Monthly Archives: April 2012


JAKE FADES: A NOVEL OF IMPERMANENCE, by David Guy, was published in 2007 by Trumpeter, an imprint of Shambhala.  Here is the publisher’s description:
“Jake is a Zen master and expert bicycle repairman who fixes flats and teaches meditation out of a shop in Bar Harbor, Maine. Hank is his long-time student. The aging Jake hopes that Hank will take over teaching for him. But the commitment-phobic Hank doesn’t feel up to the job, and Jake is beginning to exhibit behavior that looks suspiciously like Alzheimer’s disease. Is a guy with as many “issues” as Hank even capable of being a Zen teacher? And are those paradoxical things Jake keeps doing some kind of koan-like wisdom . . . or just dementia?
“These and other hard questions confront Hank, Jake, and the colorful cast of characters they meet during a week-long trip to the funky neighborhood of Central Square in Cambridge, Massachusetts. As they trek back and forth from bar to restaurant to YMCA to Zen Center to doughnut shop, answers arise—in the usual unexpected ways.”

In the near future, we will post a review of the Buddhist aspects of this novel, as well as some questions to ponder.  Stay tuned.

Will Carter Get the Girl? A review of HUNGRY GHOST

Author Keith Kachtick is a long-time Buddhist practitioner who also edited the collection of stories, YOU ARE NOT HERE AND OTHER WORKS OF BUDDHIST FICTION (2006).” His novel, HUNGRY GHOST, has been designated as Buddhist fiction by Kimberly French in her UUMagazine spring 2010 blog post “Guide to Buddhist Fiction”:, as well as by Pico Iyer in his NY Times Review, “Is the Pope Buddhist?” It is also reviewed as Buddhist fiction on John L. Murphy’s Blogtrotter:

 Here’s the plot in a nutshell: Carter Cox, a 39-year-old womanizing New York photographer, befriends a Buddhist teacher of sorts, who takes him to a retreat. There he meets Mia Malone, a Catholic who explores other religions. But her main characteristic is that she is a 26-year-old virgin and wants to remain that way until she marries. Things get complicated when Carter invites Mia to go to north Africa with him to be his assistant on a photo shoot. Will he bed her or not? This is the question, but the conflict is not so much between the characters as it is between Carter’s urges and his conscience.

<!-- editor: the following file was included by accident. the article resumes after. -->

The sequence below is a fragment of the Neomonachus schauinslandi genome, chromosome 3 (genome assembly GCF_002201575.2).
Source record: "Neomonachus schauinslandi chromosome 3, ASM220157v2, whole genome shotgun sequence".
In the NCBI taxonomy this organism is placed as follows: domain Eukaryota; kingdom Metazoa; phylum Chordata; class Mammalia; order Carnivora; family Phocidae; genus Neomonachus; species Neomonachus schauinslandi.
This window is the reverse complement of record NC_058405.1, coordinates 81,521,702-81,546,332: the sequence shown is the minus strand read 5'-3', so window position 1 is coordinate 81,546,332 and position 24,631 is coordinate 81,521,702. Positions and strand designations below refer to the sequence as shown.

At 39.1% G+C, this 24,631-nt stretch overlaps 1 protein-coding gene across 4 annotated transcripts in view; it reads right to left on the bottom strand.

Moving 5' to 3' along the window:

The most salient characteristic of this novel, though, is not its plot but its execution. The story is told in second person, so that Carter is addressed as “you” throughout the story. Kachtick, in an interview following the novel’s release, stated that his intention was to have Carter be addressed by his Buddha nature. This Buddha nature can also see into the future and into other characters, so that the narrator has some of the characteristics of a third person omniscient narrator. Another unusual characteristic of the plot is that it has two endings. The point here seems to be to allow the reader to see what could happen if Carter followed his “lower nature” as opposed to the outcome when he follows his Buddha nature.

 The book provides plenty of food for thought and discussion. Here are some questions to chew on:

1.     Does the narrator’s voice feel like your own experience of your Buddha Nature? Or is it more like conscience? Is there a difference?

2.     Do you think Kachtick was able to make the conflict around virginity succeed, given the contemporary time-frame of the novel?

3.     Were you able to buy that Carter’s giving in to his urge to seduce Mia would have the consequences portrayed in the novel?

4.     Did the second person narration work for you? Why or why not? Were you able to identify with Carter? If not, do you think that was necessary in order for the book to succeed?

5,     There is a lot of discussion of karma in the novel, especially with respect to what will happen if the future as a consequence of present actions. But would it have been useful to know something about Carter’s past – such as what kind of parents he had and how he was raised? Would this help to understand how he became who he is as the book opens?

 We look forward to responses from those who have read the book, and, perhaps, an interesting dialogue among readers.